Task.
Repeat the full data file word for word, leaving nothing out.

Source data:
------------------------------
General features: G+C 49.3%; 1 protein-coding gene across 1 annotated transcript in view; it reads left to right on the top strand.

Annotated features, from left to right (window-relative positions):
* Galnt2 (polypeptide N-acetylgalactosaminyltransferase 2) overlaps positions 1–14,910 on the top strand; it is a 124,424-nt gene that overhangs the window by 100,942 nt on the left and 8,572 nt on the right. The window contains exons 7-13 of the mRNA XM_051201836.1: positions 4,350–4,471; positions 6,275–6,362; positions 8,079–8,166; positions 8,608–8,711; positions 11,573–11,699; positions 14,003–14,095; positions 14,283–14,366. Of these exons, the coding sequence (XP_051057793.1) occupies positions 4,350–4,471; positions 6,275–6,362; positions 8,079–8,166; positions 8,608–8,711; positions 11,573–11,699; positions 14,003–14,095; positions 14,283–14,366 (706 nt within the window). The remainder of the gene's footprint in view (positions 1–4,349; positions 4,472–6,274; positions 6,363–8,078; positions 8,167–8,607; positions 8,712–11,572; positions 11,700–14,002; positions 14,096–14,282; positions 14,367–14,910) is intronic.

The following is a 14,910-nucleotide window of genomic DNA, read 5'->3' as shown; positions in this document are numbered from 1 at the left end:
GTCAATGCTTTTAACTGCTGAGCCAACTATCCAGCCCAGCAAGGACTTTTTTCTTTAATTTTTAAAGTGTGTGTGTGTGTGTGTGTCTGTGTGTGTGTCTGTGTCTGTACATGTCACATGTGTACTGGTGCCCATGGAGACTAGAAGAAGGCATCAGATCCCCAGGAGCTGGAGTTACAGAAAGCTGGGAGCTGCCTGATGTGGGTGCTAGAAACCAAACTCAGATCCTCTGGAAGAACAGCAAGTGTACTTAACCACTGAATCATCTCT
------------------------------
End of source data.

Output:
General features: G+C 49.3%; 1 protein-coding gene across 1 annotated transcript in view; it reads left to right on the top strand.

Annotated features, from left to right (window-relative positions):
* Galnt2 (polypeptide N-acetylgalactosaminyltransferase 2) overlaps positions 1–14,910 on the top strand; it is a 124,424-nt gene that overhangs the window by 100,942 nt on the left and 8,572 nt on the right. The window contains exons 7-13 of the mRNA XM_051201836.1: positions 4,350–4,471; positions 6,275–6,362; positions 8,079–8,166; positions 8,608–8,711; positions 11,573–11,699; positions 14,003–14,095; positions 14,283–14,366. Of these exons, the coding sequence (XP_051057793.1) occupies positions 4,350–4,471; positions 6,275–6,362; positions 8,079–8,166; positions 8,608–8,711; positions 11,573–11,699; positions 14,003–14,095; positions 14,283–14,366 (706 nt within the window). The remainder of the gene's footprint in view (positions 1–4,349; positions 4,472–6,274; positions 6,363–8,078; positions 8,167–8,607; positions 8,712–11,572; positions 11,700–14,002; positions 14,096–14,282; positions 14,367–14,910) is intronic.

The following is a 14,910-nucleotide window of genomic DNA, read 5'->3' as shown; positions in this document are numbered from 1 at the left end:
GTCAATGCTTTTAACTGCTGAGCCAACTATCCAGCCCAGCAAGGACTTTTTTCTTTAATTTTTAAAGTGTGTGTGTGTGTGTGTGTCTGTGTGTGTGTCTGTGTCTGTACATGTCACATGTGTACTGGTGCCCATGGAGACTAGAAGAAGGCATCAGATCCCCAGGAGCTGGAGTTACAGAAAGCTGGGAGCTGCCTGATGTGGGTGCTAGAAACCAAACTCAGATCCTCTGGAAGAACAGCAAGTGTACTTAACCACTGAATCATCTCT